Originally published 07/26/2013
Ronald Radosh is author or co-author of more than sixteen books, including The Rosenberg File, Spain Betrayed: The Soviet Union in the Spanish Civil War, and A Safe Haven: Harry S. Truman and the Founding of Israel. He is Adjunct Fellow at The Hudson Institute and a columnist for PJ Media.
Originally published 07/06/2013
Ethel Sings: Espionage in High CWalker Space Theater46 Walker StreetNew York, N.Y.The summer of 2013 is the 60th anniversary of the execution of Ethel and Julius Rosenberg, accused of selling American atomic secrets to the Soviet Union from about 1943 to the early 1950s. Even though it was later proved that they were guilty, the pair remains political celebrities today.Ethel Sings, by Joan Beber, is a moving drama about the couple, who died in their mid-30s (Ethel was 38, Julius 35), leaving behind two small children, Michael and Robert. Their case brought on several rulings by the U.S. Supreme Court, several delays of execution and even a last minute plea to President Dwight Eisenhower. Beber paints a fine portrait of the couple, who went from joining the Communist Party to organizing labor and political rallies to espionage. They were, like some other ultra-liberals of the era, convinced that world was in better hands with the Soviets than the Americans. So they decided to do what they could to help the Soviets. That was their downfall.
Originally published 06/16/2013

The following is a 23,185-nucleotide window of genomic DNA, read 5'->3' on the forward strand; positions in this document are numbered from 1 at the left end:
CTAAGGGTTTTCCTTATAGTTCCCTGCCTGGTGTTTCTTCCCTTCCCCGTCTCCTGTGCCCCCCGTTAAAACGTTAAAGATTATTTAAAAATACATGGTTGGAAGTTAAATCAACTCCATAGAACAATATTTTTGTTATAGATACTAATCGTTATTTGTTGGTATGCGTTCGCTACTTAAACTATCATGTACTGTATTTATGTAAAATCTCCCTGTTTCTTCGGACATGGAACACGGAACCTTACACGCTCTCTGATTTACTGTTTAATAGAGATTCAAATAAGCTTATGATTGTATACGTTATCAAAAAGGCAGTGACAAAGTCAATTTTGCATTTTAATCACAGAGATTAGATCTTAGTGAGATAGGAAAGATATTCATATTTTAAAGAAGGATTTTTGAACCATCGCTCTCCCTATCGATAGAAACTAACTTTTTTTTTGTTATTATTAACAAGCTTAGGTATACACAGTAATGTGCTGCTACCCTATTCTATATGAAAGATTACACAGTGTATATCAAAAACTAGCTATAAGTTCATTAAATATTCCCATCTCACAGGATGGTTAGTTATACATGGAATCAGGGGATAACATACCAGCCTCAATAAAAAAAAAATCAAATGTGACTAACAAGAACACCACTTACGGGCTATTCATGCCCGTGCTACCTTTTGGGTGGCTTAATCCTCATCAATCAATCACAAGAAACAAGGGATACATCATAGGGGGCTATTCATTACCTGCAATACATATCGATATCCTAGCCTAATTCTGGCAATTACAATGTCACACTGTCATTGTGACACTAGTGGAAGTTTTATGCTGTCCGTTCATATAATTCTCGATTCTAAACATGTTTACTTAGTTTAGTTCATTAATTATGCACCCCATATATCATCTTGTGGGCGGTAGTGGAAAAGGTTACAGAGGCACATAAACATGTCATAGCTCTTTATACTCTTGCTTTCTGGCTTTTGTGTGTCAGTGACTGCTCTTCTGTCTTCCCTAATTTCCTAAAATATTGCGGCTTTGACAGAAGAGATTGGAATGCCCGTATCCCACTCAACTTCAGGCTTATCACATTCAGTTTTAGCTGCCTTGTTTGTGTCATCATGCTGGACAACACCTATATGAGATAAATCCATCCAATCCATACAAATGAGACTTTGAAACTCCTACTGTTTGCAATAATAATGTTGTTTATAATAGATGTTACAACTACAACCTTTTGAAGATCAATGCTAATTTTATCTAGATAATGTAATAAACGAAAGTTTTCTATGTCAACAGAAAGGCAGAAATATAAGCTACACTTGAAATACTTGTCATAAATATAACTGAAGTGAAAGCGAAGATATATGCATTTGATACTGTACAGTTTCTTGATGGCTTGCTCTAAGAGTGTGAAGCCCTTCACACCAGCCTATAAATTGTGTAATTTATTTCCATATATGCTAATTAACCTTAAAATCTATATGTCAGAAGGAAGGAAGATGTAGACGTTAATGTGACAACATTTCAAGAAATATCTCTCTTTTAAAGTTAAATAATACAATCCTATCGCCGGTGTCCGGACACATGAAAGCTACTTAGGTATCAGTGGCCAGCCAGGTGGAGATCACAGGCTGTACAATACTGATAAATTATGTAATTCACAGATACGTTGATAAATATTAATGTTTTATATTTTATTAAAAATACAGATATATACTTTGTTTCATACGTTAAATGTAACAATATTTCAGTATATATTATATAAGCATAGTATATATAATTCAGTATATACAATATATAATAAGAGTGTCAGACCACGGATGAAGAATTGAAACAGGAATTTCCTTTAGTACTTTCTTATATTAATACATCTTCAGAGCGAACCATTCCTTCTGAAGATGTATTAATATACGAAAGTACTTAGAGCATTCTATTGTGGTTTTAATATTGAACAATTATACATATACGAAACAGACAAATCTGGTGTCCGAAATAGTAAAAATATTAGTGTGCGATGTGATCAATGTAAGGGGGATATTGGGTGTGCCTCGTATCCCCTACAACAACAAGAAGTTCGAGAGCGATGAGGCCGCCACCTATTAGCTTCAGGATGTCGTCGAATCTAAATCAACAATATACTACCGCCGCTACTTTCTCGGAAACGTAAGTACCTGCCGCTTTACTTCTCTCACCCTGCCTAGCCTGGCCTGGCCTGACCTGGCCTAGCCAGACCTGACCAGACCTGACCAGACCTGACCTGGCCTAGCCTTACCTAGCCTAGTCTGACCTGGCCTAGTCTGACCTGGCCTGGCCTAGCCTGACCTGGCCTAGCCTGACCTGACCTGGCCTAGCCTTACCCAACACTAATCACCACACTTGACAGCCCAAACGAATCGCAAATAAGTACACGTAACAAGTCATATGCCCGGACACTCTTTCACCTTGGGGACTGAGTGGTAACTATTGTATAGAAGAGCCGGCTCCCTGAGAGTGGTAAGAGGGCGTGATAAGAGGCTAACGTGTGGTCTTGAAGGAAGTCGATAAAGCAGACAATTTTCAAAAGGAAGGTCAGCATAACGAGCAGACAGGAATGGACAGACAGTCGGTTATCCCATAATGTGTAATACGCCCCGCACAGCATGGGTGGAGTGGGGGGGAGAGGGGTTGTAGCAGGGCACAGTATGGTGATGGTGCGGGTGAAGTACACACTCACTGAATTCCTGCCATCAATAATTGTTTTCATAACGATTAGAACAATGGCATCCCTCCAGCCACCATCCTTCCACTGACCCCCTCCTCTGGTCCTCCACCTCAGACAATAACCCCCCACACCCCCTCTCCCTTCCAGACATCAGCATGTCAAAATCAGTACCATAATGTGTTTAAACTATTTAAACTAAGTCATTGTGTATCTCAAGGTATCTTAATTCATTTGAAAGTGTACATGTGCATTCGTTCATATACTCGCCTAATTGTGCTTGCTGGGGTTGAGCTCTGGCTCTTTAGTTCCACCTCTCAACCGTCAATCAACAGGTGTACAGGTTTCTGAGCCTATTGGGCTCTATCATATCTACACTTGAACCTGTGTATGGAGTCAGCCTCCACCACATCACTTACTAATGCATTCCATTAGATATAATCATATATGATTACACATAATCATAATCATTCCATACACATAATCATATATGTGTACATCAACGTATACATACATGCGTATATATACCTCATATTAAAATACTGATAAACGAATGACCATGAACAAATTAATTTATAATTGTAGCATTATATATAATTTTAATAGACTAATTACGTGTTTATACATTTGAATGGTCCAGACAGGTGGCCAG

Credit: Wiki Commons.Sixty years ago this week, Ethel Rosenberg was strapped into the same electric chair that killed her husband Julius moments before. Her gruesome death ended the spy case that captured worldwide attention. Julius Rosenberg had been arrested and charged with conspiracy to commit espionage, specifically passing atomic bomb secrets to the Soviets.FBI Director J. Edgar Hoover had also ordered the arrest of Julius’ wife Ethel, hoping to use her as a “lever” to get Julius to name other spies. He never spoke. They both died instead.The grisly executions of Julius and Ethel Rosenberg in 1953 made their sons orphans and shocked the world. The Rosenbergs remain the only married couple executed for a federal crime and the only civilians killed for spying.
- Black studies professor in the middle of exploding scandal at the University of North Carolina
- 2 conservative groups are leading the fight against the new AP standards
- The secret of successful history departments
- AHA president suggests older historians should consider making way for younger historians
- Niall Ferguson Joins Schwarzman Scholars as Distinguished Visiting Professor in China